Book review: Kidnapping on steroids

‘The Chain’ is a kidnap yarn made for the big screen

By CONNIE OGLE
July 31, 2019 16:45
3 minute read.
Book review: Kidnapping on steroids

‘TO GET your child back, you must pay a token ransom and abduct someone else’s child.’. (photo credit: Wikimedia Commons)

The Chain is the sort of relentless action novel that gets movie studios salivating before the final chapter is written, maybe even before the first chapter is written. It’s a book born to be a film (and most certainly will be: Paramount Pictures acquired the screen rights for seven figures, according to author Adrian McKinty’s gleeful publisher).
Mentioning this is not to throw shade at McKinty, who has worked far too long and hard to be brushed off as an overnight sensation. The Irish-born writer has written 13 previous books, including two crime series and four standalone novels. But this high-concept roller coaster – dubbed “Jaws for parents” in a striking blurb by novelist Don Winslow – is the one that will have readers talking this summer.
Plot is the driving force in The Chain, but the book’s premise is psychologically sound, too. Parents are heroes, McKinty tells us. Also, parents are monsters. They’ll do anything for their own kids, even if it means harming yours.
The set-up that follows is simple, if improbable. A stranger calls and tells you your child has been kidnapped. To get your child back, you must pay a token ransom and abduct someone else’s child. When the parents of the kid you abduct kidnap yet another child, yours goes free.
Are you paying attention? Good. Because if those parents don’t kidnap another child, or bungle the abduction or go to the cops, your kid is dead. It’s up to you to make sure the chain continues. If you try to deviate – sometimes even when you try to obey – an emissary from the chain will find you and deliver a blow (literal or otherwise).
The chain comes for Rachel, divorced mom of 13-year-old Kylie, after Rachel has a bout with breast cancer that has left her emotionally depleted but resilient. (The chain has a tough vetting process – if you’re dithering and weak, not a can-do sort of person, you’re safe. Make a note.) When Kylie is snatched at her bus stop and a voice lays out the rules of the chain to her mother, Rachel knows she’ll do whatever she must to get her daughter home (see: parents are monsters). “Getting Kylie back is the Sun and the stars and the entire universe” to Rachel.”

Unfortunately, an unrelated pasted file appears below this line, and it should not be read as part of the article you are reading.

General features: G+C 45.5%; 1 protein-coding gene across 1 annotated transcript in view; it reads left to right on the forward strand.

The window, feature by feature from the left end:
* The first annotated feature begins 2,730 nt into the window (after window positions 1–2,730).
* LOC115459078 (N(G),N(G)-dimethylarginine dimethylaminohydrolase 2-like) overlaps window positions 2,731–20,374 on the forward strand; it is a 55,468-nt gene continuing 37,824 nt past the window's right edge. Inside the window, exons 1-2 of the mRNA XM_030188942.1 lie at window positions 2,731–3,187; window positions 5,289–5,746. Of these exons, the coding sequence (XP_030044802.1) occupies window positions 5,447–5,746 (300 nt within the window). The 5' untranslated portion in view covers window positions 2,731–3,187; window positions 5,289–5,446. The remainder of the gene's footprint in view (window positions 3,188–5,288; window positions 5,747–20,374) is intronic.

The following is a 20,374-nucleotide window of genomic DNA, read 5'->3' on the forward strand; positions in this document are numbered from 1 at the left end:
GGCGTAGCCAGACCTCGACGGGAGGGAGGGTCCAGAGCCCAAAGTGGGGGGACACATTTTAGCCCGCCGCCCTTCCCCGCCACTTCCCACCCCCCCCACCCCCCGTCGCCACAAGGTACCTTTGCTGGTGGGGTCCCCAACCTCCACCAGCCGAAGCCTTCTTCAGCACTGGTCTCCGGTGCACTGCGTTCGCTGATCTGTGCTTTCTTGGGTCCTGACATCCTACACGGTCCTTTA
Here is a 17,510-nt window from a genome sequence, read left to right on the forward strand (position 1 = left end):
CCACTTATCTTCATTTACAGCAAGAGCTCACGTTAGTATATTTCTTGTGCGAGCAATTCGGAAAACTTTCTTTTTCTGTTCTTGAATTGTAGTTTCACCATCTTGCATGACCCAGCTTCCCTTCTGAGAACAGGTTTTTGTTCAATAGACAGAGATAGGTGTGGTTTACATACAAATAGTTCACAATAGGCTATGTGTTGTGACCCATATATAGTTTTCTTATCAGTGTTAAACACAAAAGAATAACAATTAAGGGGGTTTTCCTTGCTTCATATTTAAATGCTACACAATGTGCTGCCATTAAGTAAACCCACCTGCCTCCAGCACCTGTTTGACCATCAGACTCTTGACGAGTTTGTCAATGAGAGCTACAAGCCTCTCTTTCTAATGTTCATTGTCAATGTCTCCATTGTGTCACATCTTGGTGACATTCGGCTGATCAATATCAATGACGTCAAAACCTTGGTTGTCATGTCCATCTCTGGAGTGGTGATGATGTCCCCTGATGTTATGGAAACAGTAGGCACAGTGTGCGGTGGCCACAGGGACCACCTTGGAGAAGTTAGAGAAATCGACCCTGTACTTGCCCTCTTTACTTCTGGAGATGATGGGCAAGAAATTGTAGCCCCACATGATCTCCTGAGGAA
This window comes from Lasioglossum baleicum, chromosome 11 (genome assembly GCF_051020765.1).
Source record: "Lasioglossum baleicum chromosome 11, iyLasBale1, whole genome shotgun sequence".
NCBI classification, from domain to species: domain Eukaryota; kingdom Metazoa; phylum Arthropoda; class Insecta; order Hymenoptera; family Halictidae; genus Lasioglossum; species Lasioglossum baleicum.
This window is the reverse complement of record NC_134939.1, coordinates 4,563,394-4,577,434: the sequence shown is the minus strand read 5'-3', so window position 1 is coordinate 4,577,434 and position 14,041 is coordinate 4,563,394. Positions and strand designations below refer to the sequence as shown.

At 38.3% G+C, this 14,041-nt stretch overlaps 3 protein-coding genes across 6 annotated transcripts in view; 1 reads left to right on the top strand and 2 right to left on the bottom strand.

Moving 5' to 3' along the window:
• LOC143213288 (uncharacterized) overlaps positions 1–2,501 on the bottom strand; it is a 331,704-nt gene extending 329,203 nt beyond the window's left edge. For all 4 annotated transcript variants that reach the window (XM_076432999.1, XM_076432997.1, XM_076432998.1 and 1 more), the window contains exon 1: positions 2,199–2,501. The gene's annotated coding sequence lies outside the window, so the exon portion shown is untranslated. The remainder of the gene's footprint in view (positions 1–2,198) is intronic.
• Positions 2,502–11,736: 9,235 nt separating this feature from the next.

After rejecting the possibility of involving her ex-husband, Rachel enlists the help of her heroin-addicted, well-armed, ex-military brother-in-law Pete. They put into motion a plan to save Kylie, but eventually Rachel understands there will be no peace for any of them until she breaks the chain.
To say that The Chain requires a hefty suspension of disbelief is an understatement. You must accept that negotiating the Dark Web is easy for middle class Americans; that most people can get large sums of cash swiftly; and that parents put every detail of their children’s lives on social media (a concept that feels weirdly dated). For the chain to work, its victims must have access to a quiet place to store kidnapped children in our see-something-say-something world. As for the villains, isn’t this an awful lot of work and risk and danger when they could make money more easily via credit card fraud?
McKinty gets carried away with his prose on occasion. “The highway hums. The highway sings. The highway luminesces. It is an adder moving south.” And sometimes his characters are conveniently forgetful. But despite this, he pulls readers into Rachel’s nightmare and gradual change of heart (see: parents are heroes). Once you surrender to it, The Chain turns out to be awfully hard to put down



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